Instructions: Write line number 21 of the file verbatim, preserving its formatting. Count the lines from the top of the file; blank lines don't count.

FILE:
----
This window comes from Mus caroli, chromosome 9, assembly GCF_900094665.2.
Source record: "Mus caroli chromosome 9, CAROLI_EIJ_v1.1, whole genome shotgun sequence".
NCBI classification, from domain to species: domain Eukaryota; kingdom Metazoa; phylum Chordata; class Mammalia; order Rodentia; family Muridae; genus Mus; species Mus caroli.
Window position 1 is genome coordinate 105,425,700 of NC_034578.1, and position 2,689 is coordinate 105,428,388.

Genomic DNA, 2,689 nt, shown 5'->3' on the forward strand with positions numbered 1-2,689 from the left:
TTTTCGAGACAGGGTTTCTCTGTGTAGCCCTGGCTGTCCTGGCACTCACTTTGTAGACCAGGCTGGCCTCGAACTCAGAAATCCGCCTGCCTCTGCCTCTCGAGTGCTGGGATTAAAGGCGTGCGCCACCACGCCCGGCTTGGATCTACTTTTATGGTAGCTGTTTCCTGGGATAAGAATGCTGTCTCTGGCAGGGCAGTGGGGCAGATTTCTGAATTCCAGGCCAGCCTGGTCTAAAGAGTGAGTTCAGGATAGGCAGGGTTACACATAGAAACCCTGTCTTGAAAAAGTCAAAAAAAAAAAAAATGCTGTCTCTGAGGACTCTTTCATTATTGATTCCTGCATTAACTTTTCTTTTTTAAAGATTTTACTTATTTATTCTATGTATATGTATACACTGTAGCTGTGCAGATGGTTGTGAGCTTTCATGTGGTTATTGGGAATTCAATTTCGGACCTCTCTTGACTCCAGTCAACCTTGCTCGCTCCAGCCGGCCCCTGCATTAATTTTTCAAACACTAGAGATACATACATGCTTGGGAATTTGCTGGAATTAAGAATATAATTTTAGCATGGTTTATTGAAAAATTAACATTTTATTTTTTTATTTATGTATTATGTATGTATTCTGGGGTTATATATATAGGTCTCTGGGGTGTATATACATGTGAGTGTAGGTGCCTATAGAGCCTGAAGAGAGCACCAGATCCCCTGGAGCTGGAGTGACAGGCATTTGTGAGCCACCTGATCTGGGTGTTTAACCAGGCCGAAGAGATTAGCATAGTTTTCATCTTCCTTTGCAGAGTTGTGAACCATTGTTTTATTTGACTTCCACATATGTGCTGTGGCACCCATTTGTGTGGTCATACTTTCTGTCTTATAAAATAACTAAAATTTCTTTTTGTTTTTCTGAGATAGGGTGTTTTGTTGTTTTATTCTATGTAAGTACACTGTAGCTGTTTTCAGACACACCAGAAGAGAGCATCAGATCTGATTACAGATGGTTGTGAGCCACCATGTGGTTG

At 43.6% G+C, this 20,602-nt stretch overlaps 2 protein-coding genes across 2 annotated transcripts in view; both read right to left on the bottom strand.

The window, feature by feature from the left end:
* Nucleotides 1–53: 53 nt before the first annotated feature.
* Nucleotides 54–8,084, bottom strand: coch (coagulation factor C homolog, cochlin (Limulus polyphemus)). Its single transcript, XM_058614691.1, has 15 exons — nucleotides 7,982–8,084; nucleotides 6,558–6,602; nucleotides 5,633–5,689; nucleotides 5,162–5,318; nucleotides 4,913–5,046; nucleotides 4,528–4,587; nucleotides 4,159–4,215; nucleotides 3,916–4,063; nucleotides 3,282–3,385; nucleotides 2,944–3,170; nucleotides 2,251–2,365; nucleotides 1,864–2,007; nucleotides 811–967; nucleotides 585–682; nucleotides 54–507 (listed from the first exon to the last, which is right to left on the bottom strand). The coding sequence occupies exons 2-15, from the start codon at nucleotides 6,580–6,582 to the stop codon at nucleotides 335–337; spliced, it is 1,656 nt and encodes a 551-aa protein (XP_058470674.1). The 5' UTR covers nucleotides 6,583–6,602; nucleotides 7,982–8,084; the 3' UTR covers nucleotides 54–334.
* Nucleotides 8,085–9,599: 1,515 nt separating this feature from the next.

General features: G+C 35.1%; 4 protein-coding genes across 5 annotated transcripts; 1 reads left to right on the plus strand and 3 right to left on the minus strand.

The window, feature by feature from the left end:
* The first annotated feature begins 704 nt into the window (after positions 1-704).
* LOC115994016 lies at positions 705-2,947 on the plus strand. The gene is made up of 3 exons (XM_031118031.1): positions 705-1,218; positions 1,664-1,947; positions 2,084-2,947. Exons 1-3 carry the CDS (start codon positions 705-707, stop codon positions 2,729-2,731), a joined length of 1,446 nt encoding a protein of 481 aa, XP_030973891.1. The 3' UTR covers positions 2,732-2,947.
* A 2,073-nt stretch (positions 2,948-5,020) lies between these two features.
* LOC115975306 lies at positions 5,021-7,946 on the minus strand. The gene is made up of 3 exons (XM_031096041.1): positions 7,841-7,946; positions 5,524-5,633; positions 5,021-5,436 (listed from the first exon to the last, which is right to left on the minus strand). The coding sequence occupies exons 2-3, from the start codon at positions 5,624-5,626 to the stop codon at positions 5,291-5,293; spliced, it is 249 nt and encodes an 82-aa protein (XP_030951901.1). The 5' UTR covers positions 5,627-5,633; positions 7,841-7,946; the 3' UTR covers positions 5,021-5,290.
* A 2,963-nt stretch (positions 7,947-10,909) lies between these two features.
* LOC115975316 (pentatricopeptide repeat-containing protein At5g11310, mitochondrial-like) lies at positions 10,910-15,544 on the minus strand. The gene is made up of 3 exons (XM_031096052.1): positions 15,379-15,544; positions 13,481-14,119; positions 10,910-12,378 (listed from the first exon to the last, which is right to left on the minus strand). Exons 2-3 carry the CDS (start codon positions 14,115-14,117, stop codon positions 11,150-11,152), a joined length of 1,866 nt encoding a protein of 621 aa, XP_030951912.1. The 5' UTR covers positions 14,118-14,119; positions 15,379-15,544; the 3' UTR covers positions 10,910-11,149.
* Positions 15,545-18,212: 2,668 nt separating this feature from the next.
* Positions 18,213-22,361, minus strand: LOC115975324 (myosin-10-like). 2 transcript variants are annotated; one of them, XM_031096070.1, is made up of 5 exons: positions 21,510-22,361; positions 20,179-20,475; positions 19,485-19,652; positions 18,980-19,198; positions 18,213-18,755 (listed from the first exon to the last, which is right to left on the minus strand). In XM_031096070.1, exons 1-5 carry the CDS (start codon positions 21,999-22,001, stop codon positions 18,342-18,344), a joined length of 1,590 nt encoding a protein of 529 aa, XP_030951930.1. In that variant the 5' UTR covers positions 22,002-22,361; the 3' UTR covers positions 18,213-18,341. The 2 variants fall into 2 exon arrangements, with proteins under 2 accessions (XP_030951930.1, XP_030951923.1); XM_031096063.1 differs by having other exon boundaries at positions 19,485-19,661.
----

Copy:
* Positions 18,213-22,361, minus strand: LOC115975324 (myosin-10-like). 2 transcript variants are annotated; one of them, XM_031096070.1, is made up of 5 exons: positions 21,510-22,361; positions 20,179-20,475; positions 19,485-19,652; positions 18,980-19,198; positions 18,213-18,755 (listed from the first exon to the last, which is right to left on the minus strand). In XM_031096070.1, exons 1-5 carry the CDS (start codon positions 21,999-22,001, stop codon positions 18,342-18,344), a joined length of 1,590 nt encoding a protein of 529 aa, XP_030951930.1. In that variant the 5' UTR covers positions 22,002-22,361; the 3' UTR covers positions 18,213-18,341. The 2 variants fall into 2 exon arrangements, with proteins under 2 accessions (XP_030951930.1, XP_030951923.1); XM_031096063.1 differs by having other exon boundaries at positions 19,485-19,661.